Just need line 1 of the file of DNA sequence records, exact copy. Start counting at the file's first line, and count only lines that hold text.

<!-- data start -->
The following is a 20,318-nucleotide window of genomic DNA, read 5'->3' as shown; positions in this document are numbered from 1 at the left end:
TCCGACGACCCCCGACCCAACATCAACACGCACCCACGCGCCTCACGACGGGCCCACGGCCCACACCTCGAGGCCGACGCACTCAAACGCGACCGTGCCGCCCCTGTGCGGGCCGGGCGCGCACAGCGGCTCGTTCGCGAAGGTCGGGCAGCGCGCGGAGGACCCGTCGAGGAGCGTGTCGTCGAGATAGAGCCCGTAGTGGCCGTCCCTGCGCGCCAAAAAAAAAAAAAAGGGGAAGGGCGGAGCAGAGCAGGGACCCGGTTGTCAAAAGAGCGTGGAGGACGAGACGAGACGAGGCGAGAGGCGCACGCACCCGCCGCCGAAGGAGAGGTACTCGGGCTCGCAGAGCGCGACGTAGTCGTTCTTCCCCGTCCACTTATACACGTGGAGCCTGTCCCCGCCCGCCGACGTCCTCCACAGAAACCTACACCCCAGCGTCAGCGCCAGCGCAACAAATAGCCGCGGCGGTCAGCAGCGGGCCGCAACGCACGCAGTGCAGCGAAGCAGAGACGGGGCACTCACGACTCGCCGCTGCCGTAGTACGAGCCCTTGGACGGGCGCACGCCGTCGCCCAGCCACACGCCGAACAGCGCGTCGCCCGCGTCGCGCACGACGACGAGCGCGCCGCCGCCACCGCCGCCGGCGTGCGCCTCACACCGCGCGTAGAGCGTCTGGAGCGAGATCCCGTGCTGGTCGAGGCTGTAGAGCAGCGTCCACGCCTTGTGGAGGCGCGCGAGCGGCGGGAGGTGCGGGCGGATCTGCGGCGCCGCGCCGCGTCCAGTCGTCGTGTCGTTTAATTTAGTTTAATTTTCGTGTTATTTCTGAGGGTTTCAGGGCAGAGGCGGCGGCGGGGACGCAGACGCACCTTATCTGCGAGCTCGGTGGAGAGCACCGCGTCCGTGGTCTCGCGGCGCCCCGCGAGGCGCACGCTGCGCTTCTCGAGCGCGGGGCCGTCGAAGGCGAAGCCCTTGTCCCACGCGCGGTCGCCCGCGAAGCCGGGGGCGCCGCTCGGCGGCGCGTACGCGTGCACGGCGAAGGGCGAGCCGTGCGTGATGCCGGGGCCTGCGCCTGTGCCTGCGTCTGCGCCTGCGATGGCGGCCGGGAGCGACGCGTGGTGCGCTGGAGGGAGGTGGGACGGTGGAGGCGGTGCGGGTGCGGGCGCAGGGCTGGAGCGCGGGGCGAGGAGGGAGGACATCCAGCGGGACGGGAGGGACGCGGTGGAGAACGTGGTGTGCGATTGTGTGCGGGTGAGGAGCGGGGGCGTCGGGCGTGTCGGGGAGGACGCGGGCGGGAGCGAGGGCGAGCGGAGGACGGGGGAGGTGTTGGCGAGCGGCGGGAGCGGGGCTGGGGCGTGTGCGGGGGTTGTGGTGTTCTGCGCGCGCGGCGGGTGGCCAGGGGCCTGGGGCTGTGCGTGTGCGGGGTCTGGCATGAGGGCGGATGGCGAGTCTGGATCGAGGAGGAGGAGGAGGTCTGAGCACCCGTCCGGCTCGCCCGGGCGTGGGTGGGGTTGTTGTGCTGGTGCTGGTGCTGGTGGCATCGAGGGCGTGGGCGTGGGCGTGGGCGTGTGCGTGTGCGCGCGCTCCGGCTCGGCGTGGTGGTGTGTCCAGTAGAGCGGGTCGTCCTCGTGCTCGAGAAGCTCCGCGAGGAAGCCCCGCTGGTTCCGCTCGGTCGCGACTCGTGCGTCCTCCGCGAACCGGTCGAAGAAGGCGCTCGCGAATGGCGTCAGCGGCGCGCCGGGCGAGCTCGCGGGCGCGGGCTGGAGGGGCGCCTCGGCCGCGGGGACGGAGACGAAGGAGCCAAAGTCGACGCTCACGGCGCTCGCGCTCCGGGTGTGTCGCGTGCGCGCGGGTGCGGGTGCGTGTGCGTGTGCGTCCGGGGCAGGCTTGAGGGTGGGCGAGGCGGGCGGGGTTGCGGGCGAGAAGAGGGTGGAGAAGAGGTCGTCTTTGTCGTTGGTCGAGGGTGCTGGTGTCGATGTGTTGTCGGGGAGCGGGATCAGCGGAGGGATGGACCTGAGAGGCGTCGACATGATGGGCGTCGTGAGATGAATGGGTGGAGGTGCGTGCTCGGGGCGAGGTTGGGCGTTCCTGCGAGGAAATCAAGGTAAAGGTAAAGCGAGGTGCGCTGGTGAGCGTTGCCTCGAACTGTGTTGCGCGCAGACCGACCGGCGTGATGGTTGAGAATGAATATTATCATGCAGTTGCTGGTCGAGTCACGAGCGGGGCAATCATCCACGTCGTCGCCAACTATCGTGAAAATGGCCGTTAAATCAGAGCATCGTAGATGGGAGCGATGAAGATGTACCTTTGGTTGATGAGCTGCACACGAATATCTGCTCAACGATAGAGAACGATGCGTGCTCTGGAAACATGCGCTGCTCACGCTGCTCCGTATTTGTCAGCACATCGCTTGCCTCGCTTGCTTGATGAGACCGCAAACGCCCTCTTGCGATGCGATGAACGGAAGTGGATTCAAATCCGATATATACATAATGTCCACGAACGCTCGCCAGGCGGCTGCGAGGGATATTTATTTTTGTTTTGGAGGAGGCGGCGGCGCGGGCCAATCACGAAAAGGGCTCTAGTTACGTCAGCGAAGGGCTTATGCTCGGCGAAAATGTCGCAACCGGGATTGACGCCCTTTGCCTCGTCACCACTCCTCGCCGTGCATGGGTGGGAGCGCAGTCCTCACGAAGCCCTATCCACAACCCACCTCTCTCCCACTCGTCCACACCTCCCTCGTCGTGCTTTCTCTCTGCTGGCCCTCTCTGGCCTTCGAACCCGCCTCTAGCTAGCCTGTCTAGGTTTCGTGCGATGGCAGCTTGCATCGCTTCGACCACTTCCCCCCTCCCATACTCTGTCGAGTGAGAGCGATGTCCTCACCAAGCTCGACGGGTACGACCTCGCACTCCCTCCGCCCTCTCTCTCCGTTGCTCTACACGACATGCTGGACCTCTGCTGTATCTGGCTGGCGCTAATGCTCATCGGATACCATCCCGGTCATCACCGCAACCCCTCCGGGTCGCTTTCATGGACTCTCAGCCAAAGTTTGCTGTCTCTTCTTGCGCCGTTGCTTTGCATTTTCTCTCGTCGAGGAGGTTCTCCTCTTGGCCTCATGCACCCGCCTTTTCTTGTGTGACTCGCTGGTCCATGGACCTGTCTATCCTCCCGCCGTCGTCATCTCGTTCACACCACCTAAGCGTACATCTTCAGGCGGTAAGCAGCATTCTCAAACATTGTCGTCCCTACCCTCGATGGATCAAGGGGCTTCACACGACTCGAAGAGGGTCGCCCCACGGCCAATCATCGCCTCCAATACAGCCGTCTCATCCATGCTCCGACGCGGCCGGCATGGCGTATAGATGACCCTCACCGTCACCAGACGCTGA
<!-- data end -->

The following is a 20,318-nucleotide window of genomic DNA, read 5'->3' as shown; positions in this document are numbered from 1 at the left end: